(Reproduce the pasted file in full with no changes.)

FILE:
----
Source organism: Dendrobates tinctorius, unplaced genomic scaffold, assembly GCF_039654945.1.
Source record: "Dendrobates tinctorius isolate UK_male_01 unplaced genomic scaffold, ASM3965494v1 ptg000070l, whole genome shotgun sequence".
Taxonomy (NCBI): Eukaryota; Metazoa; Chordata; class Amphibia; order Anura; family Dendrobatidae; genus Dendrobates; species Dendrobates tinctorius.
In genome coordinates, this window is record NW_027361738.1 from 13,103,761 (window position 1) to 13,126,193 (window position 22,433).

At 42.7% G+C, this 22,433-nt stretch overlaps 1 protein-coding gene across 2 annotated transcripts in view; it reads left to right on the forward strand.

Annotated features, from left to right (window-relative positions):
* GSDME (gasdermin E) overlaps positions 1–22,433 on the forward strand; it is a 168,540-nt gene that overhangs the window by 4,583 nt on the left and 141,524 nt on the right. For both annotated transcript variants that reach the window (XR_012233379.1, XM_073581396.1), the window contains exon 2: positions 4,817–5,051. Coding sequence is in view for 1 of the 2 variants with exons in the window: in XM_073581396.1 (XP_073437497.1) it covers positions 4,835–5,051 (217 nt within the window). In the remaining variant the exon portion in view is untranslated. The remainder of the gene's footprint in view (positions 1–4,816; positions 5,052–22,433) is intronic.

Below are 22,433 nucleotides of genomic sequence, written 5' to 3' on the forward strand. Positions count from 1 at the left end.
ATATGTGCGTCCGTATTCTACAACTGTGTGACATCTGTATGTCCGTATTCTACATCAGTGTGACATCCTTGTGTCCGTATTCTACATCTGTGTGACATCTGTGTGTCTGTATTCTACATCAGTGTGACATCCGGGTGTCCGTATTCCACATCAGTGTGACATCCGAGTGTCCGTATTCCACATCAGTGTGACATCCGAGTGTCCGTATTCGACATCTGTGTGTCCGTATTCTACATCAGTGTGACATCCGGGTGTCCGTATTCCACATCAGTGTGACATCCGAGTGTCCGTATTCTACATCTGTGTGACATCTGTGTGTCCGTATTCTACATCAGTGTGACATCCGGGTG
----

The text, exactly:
Source organism: Dendrobates tinctorius, unplaced genomic scaffold, assembly GCF_039654945.1.
Source record: "Dendrobates tinctorius isolate UK_male_01 unplaced genomic scaffold, ASM3965494v1 ptg000070l, whole genome shotgun sequence".
Taxonomy (NCBI): Eukaryota; Metazoa; Chordata; class Amphibia; order Anura; family Dendrobatidae; genus Dendrobates; species Dendrobates tinctorius.
In genome coordinates, this window is record NW_027361738.1 from 13,103,761 (window position 1) to 13,126,193 (window position 22,433).

At 42.7% G+C, this 22,433-nt stretch overlaps 1 protein-coding gene across 2 annotated transcripts in view; it reads left to right on the forward strand.

Annotated features, from left to right (window-relative positions):
* GSDME (gasdermin E) overlaps positions 1–22,433 on the forward strand; it is a 168,540-nt gene that overhangs the window by 4,583 nt on the left and 141,524 nt on the right. For both annotated transcript variants that reach the window (XR_012233379.1, XM_073581396.1), the window contains exon 2: positions 4,817–5,051. Coding sequence is in view for 1 of the 2 variants with exons in the window: in XM_073581396.1 (XP_073437497.1) it covers positions 4,835–5,051 (217 nt within the window). In the remaining variant the exon portion in view is untranslated. The remainder of the gene's footprint in view (positions 1–4,816; positions 5,052–22,433) is intronic.

Below are 22,433 nucleotides of genomic sequence, written 5' to 3' on the forward strand. Positions count from 1 at the left end.
ATATGTGCGTCCGTATTCTACAACTGTGTGACATCTGTATGTCCGTATTCTACATCAGTGTGACATCCTTGTGTCCGTATTCTACATCTGTGTGACATCTGTGTGTCTGTATTCTACATCAGTGTGACATCCGGGTGTCCGTATTCCACATCAGTGTGACATCCGAGTGTCCGTATTCCACATCAGTGTGACATCCGAGTGTCCGTATTCGACATCTGTGTGTCCGTATTCTACATCAGTGTGACATCCGGGTGTCCGTATTCCACATCAGTGTGACATCCGAGTGTCCGTATTCTACATCTGTGTGACATCTGTGTGTCCGTATTCTACATCAGTGTGACATCCGGGTG